The governing class and its friends on campus and in the media were sure that the surge of central planning after 9-11 could be made permanent. Not necessarily. Many people are seeing the huge, new bureaucracy running flight security as typical. They take our money, they take our freedom, and they give us nothing in return.

The watchwords of our times are once again private initiative, markets, and enterprise. And just look at trends in education. Disgust at government schools is growing. Homeschooling and private schooling are booming. When they are free to do so, private institutions replace the failures of government operations.

At the Mises Institute, applications for our programs are at an all-time high. Instead of just accepting what they are fed in the official classroom, young people are asking the Institute to provide them a real education.

The leviathan state, so sure-footed and confident last year, is being challenged at every level. It goes to show that there is never good reason to give up hope, and I'm convinced that the forces of freedom will eventually prevail. What's made the difference? Advances in the war of ideas.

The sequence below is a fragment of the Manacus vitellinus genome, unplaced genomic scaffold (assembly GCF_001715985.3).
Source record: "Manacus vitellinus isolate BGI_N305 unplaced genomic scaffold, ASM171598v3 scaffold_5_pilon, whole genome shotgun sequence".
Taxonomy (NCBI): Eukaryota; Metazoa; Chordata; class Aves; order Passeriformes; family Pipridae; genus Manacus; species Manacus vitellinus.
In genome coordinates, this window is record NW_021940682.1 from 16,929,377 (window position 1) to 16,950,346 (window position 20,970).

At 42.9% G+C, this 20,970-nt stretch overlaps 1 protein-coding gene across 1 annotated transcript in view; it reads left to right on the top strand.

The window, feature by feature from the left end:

There is a reason governments from time immemorial have tried to censor and even jail dissenters. The tax-eaters are always threatened by unapproved ideas. Dissent, after all, can weaken power. It can even lead to regime change.

Who are the real dissidents today? Those who challenge the omnipotent state, and the Mises Institute is the major educator, publisher, supporter, and promoter of libertarian ideas in the world today. Founded in 1982, the Mises Institute has led the astonishing revival of the Austrian School of economics around the world. But the ideas we encourage and promote do not exist in a vacuum: they are constantly bolstered by government failures and freedom's successes.

To provide the intellectual backup, the Institute publishes journals, supports students, holds conference, and maintains a website that draws more traffic than the UN. Our influence with students, and now even faculty, makes us competitive with the American Economic Association or any government bureaucracy you can name.